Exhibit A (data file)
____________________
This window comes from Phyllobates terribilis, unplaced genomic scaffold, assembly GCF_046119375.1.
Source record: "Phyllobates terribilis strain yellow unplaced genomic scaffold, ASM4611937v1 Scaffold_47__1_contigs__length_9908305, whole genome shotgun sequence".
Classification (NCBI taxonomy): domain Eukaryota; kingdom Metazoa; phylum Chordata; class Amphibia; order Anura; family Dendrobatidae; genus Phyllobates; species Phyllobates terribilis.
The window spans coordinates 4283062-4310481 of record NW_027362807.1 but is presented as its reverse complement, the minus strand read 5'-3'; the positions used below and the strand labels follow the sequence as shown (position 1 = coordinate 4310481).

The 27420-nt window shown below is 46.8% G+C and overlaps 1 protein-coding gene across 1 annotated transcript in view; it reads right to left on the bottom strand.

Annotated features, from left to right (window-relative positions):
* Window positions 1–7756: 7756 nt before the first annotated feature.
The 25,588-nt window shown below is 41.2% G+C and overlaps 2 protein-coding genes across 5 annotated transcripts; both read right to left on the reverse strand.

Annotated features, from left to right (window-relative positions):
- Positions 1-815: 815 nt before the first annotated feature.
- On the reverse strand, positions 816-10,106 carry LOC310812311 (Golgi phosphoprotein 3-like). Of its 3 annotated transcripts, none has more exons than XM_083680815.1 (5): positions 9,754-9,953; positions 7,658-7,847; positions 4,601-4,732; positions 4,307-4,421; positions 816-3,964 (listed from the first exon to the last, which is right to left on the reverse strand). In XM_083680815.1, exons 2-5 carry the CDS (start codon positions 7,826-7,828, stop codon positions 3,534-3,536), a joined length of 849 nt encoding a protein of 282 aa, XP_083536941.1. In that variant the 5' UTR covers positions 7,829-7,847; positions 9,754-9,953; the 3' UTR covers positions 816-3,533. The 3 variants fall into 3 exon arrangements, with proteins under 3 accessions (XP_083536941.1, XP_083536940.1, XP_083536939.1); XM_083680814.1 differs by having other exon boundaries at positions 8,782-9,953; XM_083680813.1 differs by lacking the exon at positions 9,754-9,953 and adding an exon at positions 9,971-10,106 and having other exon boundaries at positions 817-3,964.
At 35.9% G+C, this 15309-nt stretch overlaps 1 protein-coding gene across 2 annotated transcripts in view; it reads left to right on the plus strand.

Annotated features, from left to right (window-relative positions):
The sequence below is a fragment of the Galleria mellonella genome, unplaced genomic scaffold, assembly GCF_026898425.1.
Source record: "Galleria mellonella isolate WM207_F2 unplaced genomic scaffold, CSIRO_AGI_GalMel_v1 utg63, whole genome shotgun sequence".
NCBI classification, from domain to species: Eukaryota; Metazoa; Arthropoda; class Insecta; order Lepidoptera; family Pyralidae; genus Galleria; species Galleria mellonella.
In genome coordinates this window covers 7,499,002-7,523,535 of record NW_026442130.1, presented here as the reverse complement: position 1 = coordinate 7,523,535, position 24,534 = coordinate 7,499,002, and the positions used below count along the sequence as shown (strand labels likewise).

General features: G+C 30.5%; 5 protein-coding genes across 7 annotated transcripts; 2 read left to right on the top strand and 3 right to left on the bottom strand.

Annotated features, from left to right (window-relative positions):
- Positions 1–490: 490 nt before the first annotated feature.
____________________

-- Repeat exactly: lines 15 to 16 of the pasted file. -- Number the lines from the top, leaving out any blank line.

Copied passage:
Source record: "Galleria mellonella isolate WM207_F2 unplaced genomic scaffold, CSIRO_AGI_GalMel_v1 utg63, whole genome shotgun sequence".
NCBI classification, from domain to species: Eukaryota; Metazoa; Arthropoda; class Insecta; order Lepidoptera; family Pyralidae; genus Galleria; species Galleria mellonella.